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Thread: Once asked ...

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  1. #1
    Join Date
    Feb 2006
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    Des Plaines, IL
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    Cool Once asked ...

    A fellow student of photography asked me, a couple years ago, how I was able to acheive a very steady shot at 1/30 sec, handheld ... with a Canon EOS 20D and lens set to 200mm.

    I had to kind of think about it, but basically I am pretty certain it was related to my many years of target sports ... and honing my archery and riflery skills. Learning how to breathe (or not to breathe, as the case might be) ... to relax my upper body and to cradle the camera ... rather than hold it. The "Bullseye-count" goes up tremendously, when you just relax and ease on the trigger ... or take that breath, let it half way out ... and relax your fingers, as the bowstring flies free.

    Probably the worst thing was extended-arm pistol shooting ... because when you ease on that trigger, the weapon instantly reminds you that you had better hold on to it, or it will pop up and hit you right in the forehead. Let's face it, three pounds of steel to the forehead is a heck of a wake-up call.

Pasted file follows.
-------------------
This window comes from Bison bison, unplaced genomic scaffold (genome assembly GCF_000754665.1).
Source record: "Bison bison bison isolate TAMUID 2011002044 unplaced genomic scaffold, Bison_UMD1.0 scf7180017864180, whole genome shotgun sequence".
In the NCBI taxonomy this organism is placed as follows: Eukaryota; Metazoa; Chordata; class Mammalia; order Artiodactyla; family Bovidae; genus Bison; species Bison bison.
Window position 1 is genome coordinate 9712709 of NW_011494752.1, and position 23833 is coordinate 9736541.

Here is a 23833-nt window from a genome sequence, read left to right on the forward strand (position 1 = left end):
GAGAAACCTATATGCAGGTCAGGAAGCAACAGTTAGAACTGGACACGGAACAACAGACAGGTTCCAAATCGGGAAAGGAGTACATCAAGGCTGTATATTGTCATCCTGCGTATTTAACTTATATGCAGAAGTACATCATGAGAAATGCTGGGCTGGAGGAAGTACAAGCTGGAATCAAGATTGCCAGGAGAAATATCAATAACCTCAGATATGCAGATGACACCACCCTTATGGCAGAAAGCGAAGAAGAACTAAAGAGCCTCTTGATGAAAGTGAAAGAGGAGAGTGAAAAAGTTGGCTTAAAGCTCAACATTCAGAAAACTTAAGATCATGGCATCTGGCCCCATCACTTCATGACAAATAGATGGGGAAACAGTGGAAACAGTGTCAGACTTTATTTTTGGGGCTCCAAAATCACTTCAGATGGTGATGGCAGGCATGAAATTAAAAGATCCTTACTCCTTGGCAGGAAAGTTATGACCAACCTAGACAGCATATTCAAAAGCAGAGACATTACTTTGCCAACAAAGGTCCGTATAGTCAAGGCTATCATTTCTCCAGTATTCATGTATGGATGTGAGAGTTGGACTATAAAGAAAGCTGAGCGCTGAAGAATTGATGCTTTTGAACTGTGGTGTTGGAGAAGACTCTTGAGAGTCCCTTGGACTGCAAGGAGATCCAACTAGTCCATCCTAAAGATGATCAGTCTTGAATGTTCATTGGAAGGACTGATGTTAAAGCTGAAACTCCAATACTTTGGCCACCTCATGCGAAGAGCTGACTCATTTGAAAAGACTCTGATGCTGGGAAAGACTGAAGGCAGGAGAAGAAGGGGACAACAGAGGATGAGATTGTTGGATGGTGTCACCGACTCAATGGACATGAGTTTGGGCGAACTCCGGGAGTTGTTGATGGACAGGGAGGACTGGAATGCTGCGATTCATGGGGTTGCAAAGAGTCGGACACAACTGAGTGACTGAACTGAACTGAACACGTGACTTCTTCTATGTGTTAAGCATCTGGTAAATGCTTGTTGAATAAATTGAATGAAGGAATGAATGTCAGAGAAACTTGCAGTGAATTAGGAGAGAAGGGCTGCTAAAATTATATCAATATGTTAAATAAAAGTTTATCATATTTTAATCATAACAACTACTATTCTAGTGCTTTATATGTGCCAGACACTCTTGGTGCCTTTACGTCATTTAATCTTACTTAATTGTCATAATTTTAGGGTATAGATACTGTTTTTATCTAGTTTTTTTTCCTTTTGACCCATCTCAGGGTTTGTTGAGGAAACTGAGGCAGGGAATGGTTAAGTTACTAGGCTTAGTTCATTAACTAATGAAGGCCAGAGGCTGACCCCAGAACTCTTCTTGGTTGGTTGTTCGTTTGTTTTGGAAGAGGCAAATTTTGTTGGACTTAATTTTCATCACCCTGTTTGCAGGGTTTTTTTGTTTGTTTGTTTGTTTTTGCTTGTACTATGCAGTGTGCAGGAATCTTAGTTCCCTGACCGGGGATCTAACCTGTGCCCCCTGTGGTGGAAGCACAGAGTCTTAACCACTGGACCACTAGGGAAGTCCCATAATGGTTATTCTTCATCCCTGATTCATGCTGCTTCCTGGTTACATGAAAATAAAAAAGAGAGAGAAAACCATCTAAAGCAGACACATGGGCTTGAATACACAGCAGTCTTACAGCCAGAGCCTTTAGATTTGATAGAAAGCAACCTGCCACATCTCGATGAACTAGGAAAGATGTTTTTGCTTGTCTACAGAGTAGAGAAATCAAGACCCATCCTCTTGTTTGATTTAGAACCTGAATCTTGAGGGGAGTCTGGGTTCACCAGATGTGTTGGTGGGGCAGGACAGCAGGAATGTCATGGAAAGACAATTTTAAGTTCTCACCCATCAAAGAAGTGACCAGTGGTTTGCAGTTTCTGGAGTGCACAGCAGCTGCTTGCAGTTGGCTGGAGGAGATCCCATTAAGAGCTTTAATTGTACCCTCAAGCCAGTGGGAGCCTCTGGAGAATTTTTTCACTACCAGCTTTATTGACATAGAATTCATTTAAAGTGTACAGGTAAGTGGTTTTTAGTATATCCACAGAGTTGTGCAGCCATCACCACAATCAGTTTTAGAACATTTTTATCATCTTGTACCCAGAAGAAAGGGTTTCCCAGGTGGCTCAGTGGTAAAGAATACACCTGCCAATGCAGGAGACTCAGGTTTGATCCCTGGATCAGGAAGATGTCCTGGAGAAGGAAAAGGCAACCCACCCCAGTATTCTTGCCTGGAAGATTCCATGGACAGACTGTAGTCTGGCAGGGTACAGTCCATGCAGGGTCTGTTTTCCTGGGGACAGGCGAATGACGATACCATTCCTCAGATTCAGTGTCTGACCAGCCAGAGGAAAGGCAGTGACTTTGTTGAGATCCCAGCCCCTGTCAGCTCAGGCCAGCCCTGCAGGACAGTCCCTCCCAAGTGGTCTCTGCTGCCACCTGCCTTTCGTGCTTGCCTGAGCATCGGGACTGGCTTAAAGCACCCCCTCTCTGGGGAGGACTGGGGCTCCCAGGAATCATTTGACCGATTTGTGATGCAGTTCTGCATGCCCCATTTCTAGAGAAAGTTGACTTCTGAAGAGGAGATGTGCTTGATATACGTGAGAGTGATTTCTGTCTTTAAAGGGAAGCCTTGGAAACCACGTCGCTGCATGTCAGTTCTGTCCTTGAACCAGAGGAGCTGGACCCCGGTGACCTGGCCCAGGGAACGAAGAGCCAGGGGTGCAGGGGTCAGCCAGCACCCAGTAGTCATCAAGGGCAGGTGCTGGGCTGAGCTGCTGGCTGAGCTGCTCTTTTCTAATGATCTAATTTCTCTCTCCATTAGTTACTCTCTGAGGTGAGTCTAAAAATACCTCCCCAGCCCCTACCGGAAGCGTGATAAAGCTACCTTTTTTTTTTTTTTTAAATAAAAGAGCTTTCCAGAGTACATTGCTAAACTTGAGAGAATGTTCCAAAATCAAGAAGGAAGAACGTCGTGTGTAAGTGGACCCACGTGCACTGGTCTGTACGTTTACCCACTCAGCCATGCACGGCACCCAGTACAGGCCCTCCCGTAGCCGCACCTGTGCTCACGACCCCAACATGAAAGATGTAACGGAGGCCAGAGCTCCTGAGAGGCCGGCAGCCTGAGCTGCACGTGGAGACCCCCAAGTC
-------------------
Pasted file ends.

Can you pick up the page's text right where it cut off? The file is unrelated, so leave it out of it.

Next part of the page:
So, once again, the best thing to do is practice ... with "Super SteadyShot" (SSS) off.

    Attachment 38307

    Once or twice a day ... set at 1/15 or 1/30 sec ... with the focal length set to 135mm or more. It will make you appreciate SSS more when you do "live fire" shots and they have to count. The idea is to make this practice a "natural" habit and not forced.

    Good luck, folks. SSS is a special gift, if used properly.

    Oh yeah, don't forget to turn it back on!

    Attachment 38308
    Last edited by DonSchap; 07-27-2008 at 08:11 PM.
    Don Schap - BFA, Digital Photography
    A Photographer Is Forever
    Look, I did not create the optical laws of the Universe ... I simply learned to deal with them.
    Remember: It is usually the GLASS, not the camera (except for moving to Full Frame), that gives you the most improvement in your photography.

    flickr & Sdi

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